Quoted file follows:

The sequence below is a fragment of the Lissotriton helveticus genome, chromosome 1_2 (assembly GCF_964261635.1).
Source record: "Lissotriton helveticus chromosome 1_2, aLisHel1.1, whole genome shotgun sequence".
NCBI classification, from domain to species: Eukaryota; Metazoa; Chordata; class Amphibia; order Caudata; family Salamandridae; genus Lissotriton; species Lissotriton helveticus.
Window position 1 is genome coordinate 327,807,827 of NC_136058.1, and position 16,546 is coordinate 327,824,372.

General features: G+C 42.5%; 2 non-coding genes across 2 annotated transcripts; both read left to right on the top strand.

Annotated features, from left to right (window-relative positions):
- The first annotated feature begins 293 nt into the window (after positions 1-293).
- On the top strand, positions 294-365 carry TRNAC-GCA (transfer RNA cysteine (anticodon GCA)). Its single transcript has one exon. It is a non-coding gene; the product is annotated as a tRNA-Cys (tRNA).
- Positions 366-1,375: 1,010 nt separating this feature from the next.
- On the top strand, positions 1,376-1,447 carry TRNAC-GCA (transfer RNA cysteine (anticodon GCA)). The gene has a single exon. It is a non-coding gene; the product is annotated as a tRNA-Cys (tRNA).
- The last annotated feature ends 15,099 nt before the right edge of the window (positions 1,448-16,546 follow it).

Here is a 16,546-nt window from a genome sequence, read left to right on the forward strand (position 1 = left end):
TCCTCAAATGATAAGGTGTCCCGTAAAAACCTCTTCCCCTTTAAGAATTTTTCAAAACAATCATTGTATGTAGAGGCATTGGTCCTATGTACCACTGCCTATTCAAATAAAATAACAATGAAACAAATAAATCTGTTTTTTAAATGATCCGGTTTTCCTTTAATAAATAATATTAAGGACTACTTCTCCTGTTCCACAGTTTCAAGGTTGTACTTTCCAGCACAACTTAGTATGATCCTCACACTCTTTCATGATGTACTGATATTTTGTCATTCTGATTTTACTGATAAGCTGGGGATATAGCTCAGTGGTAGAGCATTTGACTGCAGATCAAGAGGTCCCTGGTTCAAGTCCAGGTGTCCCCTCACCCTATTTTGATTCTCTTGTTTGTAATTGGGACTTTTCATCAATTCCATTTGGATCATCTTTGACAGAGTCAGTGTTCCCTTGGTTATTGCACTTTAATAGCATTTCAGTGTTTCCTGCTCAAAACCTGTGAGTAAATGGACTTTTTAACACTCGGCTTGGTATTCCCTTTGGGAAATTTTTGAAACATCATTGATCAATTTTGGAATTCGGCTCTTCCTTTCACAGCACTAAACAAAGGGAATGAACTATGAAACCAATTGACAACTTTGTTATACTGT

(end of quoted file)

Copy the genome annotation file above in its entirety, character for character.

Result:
The sequence below is a fragment of the Lissotriton helveticus genome, chromosome 1_2 (assembly GCF_964261635.1).
Source record: "Lissotriton helveticus chromosome 1_2, aLisHel1.1, whole genome shotgun sequence".
NCBI classification, from domain to species: Eukaryota; Metazoa; Chordata; class Amphibia; order Caudata; family Salamandridae; genus Lissotriton; species Lissotriton helveticus.
Window position 1 is genome coordinate 327,807,827 of NC_136058.1, and position 16,546 is coordinate 327,824,372.

General features: G+C 42.5%; 2 non-coding genes across 2 annotated transcripts; both read left to right on the top strand.

Annotated features, from left to right (window-relative positions):
- The first annotated feature begins 293 nt into the window (after positions 1-293).
- On the top strand, positions 294-365 carry TRNAC-GCA (transfer RNA cysteine (anticodon GCA)). Its single transcript has one exon. It is a non-coding gene; the product is annotated as a tRNA-Cys (tRNA).
- Positions 366-1,375: 1,010 nt separating this feature from the next.
- On the top strand, positions 1,376-1,447 carry TRNAC-GCA (transfer RNA cysteine (anticodon GCA)). The gene has a single exon. It is a non-coding gene; the product is annotated as a tRNA-Cys (tRNA).
- The last annotated feature ends 15,099 nt before the right edge of the window (positions 1,448-16,546 follow it).

Here is a 16,546-nt window from a genome sequence, read left to right on the forward strand (position 1 = left end):
TCCTCAAATGATAAGGTGTCCCGTAAAAACCTCTTCCCCTTTAAGAATTTTTCAAAACAATCATTGTATGTAGAGGCATTGGTCCTATGTACCACTGCCTATTCAAATAAAATAACAATGAAACAAATAAATCTGTTTTTTAAATGATCCGGTTTTCCTTTAATAAATAATATTAAGGACTACTTCTCCTGTTCCACAGTTTCAAGGTTGTACTTTCCAGCACAACTTAGTATGATCCTCACACTCTTTCATGATGTACTGATATTTTGTCATTCTGATTTTACTGATAAGCTGGGGATATAGCTCAGTGGTAGAGCATTTGACTGCAGATCAAGAGGTCCCTGGTTCAAGTCCAGGTGTCCCCTCACCCTATTTTGATTCTCTTGTTTGTAATTGGGACTTTTCATCAATTCCATTTGGATCATCTTTGACAGAGTCAGTGTTCCCTTGGTTATTGCACTTTAATAGCATTTCAGTGTTTCCTGCTCAAAACCTGTGAGTAAATGGACTTTTTAACACTCGGCTTGGTATTCCCTTTGGGAAATTTTTGAAACATCATTGATCAATTTTGGAATTCGGCTCTTCCTTTCACAGCACTAAACAAAGGGAATGAACTATGAAACCAATTGACAACTTTGTTATACTGT